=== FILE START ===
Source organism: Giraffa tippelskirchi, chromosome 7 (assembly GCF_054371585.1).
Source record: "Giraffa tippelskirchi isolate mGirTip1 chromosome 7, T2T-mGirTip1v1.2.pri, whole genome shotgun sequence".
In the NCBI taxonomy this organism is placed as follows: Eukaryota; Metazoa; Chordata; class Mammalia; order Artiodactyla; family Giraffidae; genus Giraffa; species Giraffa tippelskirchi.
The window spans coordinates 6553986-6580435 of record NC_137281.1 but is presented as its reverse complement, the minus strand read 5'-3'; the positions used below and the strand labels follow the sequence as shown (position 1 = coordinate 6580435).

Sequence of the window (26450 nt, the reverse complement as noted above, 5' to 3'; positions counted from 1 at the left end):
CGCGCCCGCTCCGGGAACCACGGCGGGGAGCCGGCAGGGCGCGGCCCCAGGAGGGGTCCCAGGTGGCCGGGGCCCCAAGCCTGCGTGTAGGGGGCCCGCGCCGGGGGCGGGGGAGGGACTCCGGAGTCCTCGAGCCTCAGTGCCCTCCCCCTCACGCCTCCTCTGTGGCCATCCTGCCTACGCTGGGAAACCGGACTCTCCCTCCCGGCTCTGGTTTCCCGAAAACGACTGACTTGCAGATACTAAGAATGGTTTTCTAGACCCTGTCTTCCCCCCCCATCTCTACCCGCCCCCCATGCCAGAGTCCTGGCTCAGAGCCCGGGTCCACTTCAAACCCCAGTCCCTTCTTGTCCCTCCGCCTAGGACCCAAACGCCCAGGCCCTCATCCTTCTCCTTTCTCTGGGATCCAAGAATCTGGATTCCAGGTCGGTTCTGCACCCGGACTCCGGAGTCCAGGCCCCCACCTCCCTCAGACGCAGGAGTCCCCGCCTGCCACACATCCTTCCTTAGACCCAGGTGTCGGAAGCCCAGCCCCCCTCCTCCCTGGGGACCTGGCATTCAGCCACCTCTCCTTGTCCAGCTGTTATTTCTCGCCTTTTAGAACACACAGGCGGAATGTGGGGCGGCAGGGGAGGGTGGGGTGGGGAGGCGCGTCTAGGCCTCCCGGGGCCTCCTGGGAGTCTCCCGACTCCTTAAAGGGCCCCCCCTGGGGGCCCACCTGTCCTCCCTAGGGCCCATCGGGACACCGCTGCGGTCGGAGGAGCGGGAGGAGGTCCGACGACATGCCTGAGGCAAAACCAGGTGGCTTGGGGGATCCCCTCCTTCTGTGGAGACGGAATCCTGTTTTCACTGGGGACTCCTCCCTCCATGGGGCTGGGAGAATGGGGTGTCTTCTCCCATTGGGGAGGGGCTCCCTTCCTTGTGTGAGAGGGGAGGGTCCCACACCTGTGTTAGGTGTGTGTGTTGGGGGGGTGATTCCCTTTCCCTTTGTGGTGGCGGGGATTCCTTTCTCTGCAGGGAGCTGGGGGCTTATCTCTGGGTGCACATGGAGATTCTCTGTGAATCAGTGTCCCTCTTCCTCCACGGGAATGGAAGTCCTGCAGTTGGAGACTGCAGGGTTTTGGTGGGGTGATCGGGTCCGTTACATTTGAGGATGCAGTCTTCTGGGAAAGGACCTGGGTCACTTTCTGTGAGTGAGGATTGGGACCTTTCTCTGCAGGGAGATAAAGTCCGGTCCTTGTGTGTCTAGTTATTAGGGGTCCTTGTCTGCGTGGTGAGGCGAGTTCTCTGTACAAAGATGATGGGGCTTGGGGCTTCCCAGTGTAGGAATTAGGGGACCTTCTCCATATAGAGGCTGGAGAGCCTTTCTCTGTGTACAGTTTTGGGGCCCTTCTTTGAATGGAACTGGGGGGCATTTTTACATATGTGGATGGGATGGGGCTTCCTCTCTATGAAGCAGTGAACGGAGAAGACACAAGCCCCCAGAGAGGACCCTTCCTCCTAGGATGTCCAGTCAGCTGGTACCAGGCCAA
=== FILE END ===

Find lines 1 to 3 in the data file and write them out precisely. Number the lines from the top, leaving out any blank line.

Source organism: Giraffa tippelskirchi, chromosome 7 (assembly GCF_054371585.1).
Source record: "Giraffa tippelskirchi isolate mGirTip1 chromosome 7, T2T-mGirTip1v1.2.pri, whole genome shotgun sequence".
In the NCBI taxonomy this organism is placed as follows: Eukaryota; Metazoa; Chordata; class Mammalia; order Artiodactyla; family Giraffidae; genus Giraffa; species Giraffa tippelskirchi.